By Gretchen Roberts
ST. LOUIS (July 24, 2013) — In the fourth and final essay delivered to the delegates and others at the 65th Regular Convention of the LCMS, the Rev. Dr. Steven P. Mueller, professor of Theology and dean of Christ College at Concordia University, Irvine, Calif., deftly wove together the fabric of Baptism and koinonia, the gift of fellowship together as Christians given by God Himself.
“In the beginning of our human story, there was koinonia — life together,” Mueller began. It was “not good” for Adam to be alone (Gen. 2:18). “Neither Adam nor Eve was humanity by themselves. Adam and Eve shared holy life together, and they had koinonia with the Almighty, who walked with them in the garden.”
Soon, Life Together was shattered in the fall. “We excel at creating schism, hatred and discord. How readily we divide into us versus them. Partisanship, factions, power and selfish control. We’ve mastered the pathetic art of Life Alone,” Mueller said.
But God was not satisfied. “When someone is truly cut off, the only way to reach out to him is to go to him. God does not wait for us to climb to Him. That could never happen. God in His mercy comes to us, just as Romans 5:6 says: ‘While we were still weak, at the right time Christ died for the ungodly.’”
In Baptism, Mueller said, “we step into the water as isolated individuals; we rise reborn into God’s family, placed by God into Life Together.”
Christ Jesus redeemed us and reconciles us with the Father, and His reconciliation forges horizontal relationships, Mueller continued. That is the reason why we baptize in the presence of saints whenever possible. “The whole family wants to be involved —family in Christ.”
A Muslim graduate student at Concordia University, Irvine, Calif., came to faith in Christ through her business professor. She was baptized not privately, but in the community that shared Jesus with her. What followed was the ripple effect of the waters: “God used her Baptism to open doors, and several other students were baptized not long afterward,” Mueller recounts. “Her Baptism became part of the witness that led even more people into life together.”
In practice, this “life together” isn’t free from sin and human influences, or struggles over persons, personalities, ethnicities, languages, places and traditions, Mueller noted. Even the early church was not immune, but Acts 2:42 tells what members did to live in their Baptisms and in Life Together: “They devoted themselves to the apostles’ teaching and the fellowship, to the breaking of bread and the prayers.”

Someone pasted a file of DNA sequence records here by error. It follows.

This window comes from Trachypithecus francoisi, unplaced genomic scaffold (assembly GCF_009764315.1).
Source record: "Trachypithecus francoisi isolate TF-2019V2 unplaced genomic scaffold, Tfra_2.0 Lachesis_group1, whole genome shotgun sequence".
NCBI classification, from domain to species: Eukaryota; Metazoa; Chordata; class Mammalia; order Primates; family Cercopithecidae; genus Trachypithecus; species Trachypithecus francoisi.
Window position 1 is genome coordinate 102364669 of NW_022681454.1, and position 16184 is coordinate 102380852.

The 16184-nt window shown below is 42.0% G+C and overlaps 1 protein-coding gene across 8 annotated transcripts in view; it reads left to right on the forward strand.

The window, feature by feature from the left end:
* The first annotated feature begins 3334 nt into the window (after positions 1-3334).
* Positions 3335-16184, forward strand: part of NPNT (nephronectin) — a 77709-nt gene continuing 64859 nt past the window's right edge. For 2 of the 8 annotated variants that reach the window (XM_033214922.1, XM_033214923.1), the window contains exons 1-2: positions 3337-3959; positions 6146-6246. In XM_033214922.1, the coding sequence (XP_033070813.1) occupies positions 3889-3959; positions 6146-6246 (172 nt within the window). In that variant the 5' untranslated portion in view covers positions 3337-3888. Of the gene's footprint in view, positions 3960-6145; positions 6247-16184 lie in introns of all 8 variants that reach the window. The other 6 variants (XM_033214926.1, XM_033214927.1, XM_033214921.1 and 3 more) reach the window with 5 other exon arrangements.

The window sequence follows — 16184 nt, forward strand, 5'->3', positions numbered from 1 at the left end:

“Maybe you are asking yourself, ‘What happened?’ Perhaps this doesn’t sound like our Life Together today,” Mueller said. Like those early saints, we have received God’s gift of Baptism into Christ, which is not merely a personal relationship. We are baptized into the body of Christ, the Church. Like those early saints, we are plagued with sin, with an old Adam that must daily be drowned.
“We would be a lot better off in the church if we would remember it is not a social club, but a family. We don’t get to choose God’s children for Him. He does that, and he calls us into relationships with each other,” Mueller said. “We are going to spend eternity with each other, and He calls us to recognize that now and to begin enjoying the relationships He gives to us … Life Together in our congregations, circuits, districts, Synod and with our confessional partners around the world.”
Finally, Mueller concluded, we will have eternal koinonia together. Quoting Revelation 7:9-10, he said, “God strengthens us all in Witness, Mercy, Life Together that, on this earth, we may more and more look like our future, united in confession and praise with our eyes fixed on our Lord Jesus as we reach out to the world in mercy and witness.”
Mueller, in addition to his university duties, is an instructor in the CUENet colloquy program and serves as an assisting pastor at St. Paul Lutheran Church, Irvine. He has published extensively, writing on C.S. Lewis, Christian doctrine, Bible-study curricula and a variety of other topics. He holds a Bachelor of Arts from Concordia University, Irvine; a Master of Divinity and a Master of Sacred Theology from Concordia Theological Seminary, Fort Wayne, Ind.; and a Doctor of Philosophy in Systematic Theology from the University of Durham in England.
The 65th Regular Convention of the LCMS is meeting July 20-25 at the America’s Center Convention Complex under the theme “Baptized for This Moment.” Among convention participants are some 1,200 clergy and lay voting delegates.